I would also need to look at religion, following today the brilliant sociological analysis Tocqueville made of the role of religion in our public life, a role all the founders of the republic discerned. To what extent do our religious bodies today provide us with a national sense of ethical purpose? Certainly here there are some notable recent examples. The religious opposition to the Vietnam War was certainly more effective than the opposition of those who spelled America with a "k." And if we have made some significant progress with respect to the place of racial minorities in our society in the last twenty years, it is due mostly to religious leadership. Yet is the balance of American religious life slipping away from those denominations that have a historic concern for the common good toward religious groups so privatistic and self-centered that they begin to approach the consumer cafeteria model of Thomas Luckmann’s invisible religion? And to what extent is the local congregation any longer able to serve as a school for the creation of a self-disciplined, independent, public-spirited, in a word, virtuous citizen? Have not the churches along with the schools and the family, what I have called the soft structures that deal primarily with human motivation, suffered more in the great upheavals through which our society has recently gone than any other of our institutions, suffered so much that their capacity to transmit patterns of conscience and ethical values has been seriously impaired? I am not prepared to say the religious communities, among whom I would include the humanist communities, are not capable even today of providing the religious superstructure and infrastructure that would renew our republic. Indeed, I would look to them, as always before in our history, for the renewing impulse, the "new birth" any ethical institution so frequently needs. But the empirical question as to whether the moral capacity is still there on a sufficient scale seems to me open.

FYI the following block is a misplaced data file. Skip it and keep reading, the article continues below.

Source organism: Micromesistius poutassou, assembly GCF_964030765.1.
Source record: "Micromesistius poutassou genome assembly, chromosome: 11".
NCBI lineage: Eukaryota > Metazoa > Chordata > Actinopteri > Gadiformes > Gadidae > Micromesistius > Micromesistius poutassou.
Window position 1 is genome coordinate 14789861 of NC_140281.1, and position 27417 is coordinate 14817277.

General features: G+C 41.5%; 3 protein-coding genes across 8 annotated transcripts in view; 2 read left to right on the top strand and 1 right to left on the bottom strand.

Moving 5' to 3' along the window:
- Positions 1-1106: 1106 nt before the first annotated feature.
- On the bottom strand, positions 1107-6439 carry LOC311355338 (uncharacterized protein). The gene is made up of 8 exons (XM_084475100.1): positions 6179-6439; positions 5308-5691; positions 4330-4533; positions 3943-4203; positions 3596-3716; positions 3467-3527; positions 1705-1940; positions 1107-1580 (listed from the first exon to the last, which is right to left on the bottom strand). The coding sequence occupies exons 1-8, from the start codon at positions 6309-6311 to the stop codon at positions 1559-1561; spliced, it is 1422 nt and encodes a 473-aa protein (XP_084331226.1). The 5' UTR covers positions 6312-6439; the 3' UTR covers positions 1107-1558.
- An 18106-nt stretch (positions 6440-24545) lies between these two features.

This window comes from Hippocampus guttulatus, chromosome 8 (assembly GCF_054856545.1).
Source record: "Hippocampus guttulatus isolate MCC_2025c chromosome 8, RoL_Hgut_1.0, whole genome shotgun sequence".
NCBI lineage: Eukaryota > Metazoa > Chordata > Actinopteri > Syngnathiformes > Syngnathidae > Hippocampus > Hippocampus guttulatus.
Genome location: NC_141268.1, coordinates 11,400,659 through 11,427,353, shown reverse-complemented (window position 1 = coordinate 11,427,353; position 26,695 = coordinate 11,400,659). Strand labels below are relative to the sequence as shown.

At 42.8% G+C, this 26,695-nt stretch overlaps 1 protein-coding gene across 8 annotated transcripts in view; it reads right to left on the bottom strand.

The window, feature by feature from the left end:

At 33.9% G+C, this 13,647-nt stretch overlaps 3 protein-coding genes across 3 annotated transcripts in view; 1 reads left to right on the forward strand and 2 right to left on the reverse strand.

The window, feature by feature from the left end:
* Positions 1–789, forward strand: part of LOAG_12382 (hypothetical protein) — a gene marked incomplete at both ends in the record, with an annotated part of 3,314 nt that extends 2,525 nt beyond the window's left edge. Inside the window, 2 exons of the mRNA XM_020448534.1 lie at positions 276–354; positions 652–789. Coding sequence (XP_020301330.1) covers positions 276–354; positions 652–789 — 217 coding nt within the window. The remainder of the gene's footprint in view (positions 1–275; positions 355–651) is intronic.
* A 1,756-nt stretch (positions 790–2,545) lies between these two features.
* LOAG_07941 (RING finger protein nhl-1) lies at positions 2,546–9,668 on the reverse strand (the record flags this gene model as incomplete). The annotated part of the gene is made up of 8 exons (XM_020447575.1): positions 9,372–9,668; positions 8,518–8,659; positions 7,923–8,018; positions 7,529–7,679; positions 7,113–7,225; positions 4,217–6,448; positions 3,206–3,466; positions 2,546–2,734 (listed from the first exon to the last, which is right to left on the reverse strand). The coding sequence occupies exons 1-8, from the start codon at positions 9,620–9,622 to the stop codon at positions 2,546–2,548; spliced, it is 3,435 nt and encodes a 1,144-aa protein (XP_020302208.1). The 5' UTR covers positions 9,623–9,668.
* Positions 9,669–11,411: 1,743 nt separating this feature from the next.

If we look to my own community, the scholarly community, there is not a great deal to be proud of. We have left the understanding of our basic institutions, as we have left everything else, to the specialists, and with notable exceptions they have not done a very good job of it. Somehow we have never established a strong academic tradition of self-reflection about the meaning of our institutions, and as our institutions changed and our republican mores corroded, even what knowledge we had began to slip away. On the whole it has been the politicians more than the scholars who have carried the burden of self-interpretation. The founders were all political thinkers of distinction. Lincoln’s political thought has moments of imaginative genius – his collected works are still the best initiation into a genuine understanding of the regime under which we live. Even as late as Woodrow Wilson and Calvin Coolidge we had presidents who knew our history in intricate detail and understood the theoretical basis of our institutions. In contrast we have never produced a political philosopher of the first rank. The only profound work of political philosophy on the nature of the American polity was written by a Frenchman. Still we have produced works of the second rank that are not without distinction, though they are usually somewhat isolated and eccentric and do not add up to a cumulative tradition. Such works are Orestes Brownson’s The American Republic and Raymond Croly’s The Promise of American Life. But in a barren time we must be grateful for such works as we have. If we turn to these works, we will be referred once again to the great tradition with which I began this chapter. Croly quotes the European/ American philosopher George Santayana: "If a noble and civilized democracy is to subsist, the common citizen must be something of a saint and something of a hero. We see, therefore, how justly flattering and profound, and at the same time how ominous, was Montesquieu’s saying that the principle of democracy is virtue."15 How ominous indeed! In that context we can understand the bicentennial epigram written by Harry Jaffa, one of the few political scientists who continues the great tradition today: "In 1776 the United States was so to speak nothing; but it promised to become everything. In 1976, the United States, having in a sense become everything, promises to become everything. In 1976, the United States, having in a sense become everything, promises to become nothing."16